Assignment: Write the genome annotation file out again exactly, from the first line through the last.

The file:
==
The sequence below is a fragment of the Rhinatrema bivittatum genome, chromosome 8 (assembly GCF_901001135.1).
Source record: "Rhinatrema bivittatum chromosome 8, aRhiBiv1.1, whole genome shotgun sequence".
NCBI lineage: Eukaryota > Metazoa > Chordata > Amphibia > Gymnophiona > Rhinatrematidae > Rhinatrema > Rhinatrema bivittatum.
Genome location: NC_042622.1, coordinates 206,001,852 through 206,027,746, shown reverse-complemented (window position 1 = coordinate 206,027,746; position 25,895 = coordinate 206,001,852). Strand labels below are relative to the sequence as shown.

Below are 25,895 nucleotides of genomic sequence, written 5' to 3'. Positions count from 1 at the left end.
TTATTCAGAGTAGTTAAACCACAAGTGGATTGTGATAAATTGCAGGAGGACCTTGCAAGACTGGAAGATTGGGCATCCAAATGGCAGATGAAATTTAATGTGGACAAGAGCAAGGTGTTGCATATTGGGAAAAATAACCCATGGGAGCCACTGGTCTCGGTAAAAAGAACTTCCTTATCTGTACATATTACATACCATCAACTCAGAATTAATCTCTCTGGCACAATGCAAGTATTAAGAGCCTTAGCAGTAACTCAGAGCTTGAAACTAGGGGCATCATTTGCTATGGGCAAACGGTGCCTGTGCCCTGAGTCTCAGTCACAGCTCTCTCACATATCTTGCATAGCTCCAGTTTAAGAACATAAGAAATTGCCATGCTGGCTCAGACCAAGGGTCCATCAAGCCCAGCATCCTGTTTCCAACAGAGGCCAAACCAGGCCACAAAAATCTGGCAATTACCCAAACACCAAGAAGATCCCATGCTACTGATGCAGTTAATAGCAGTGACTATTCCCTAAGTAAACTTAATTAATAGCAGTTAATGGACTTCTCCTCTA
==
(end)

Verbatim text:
The sequence below is a fragment of the Rhinatrema bivittatum genome, chromosome 8 (assembly GCF_901001135.1).
Source record: "Rhinatrema bivittatum chromosome 8, aRhiBiv1.1, whole genome shotgun sequence".
NCBI lineage: Eukaryota > Metazoa > Chordata > Amphibia > Gymnophiona > Rhinatrematidae > Rhinatrema > Rhinatrema bivittatum.
Genome location: NC_042622.1, coordinates 206,001,852 through 206,027,746, shown reverse-complemented (window position 1 = coordinate 206,027,746; position 25,895 = coordinate 206,001,852). Strand labels below are relative to the sequence as shown.

Below are 25,895 nucleotides of genomic sequence, written 5' to 3'. Positions count from 1 at the left end.
TTATTCAGAGTAGTTAAACCACAAGTGGATTGTGATAAATTGCAGGAGGACCTTGCAAGACTGGAAGATTGGGCATCCAAATGGCAGATGAAATTTAATGTGGACAAGAGCAAGGTGTTGCATATTGGGAAAAATAACCCATGGGAGCCACTGGTCTCGGTAAAAAGAACTTCCTTATCTGTACATATTACATACCATCAACTCAGAATTAATCTCTCTGGCACAATGCAAGTATTAAGAGCCTTAGCAGTAACTCAGAGCTTGAAACTAGGGGCATCATTTGCTATGGGCAAACGGTGCCTGTGCCCTGAGTCTCAGTCACAGCTCTCTCACATATCTTGCATAGCTCCAGTTTAAGAACATAAGAAATTGCCATGCTGGCTCAGACCAAGGGTCCATCAAGCCCAGCATCCTGTTTCCAACAGAGGCCAAACCAGGCCACAAAAATCTGGCAATTACCCAAACACCAAGAAGATCCCATGCTACTGATGCAGTTAATAGCAGTGACTATTCCCTAAGTAAACTTAATTAATAGCAGTTAATGGACTTCTCCTCTA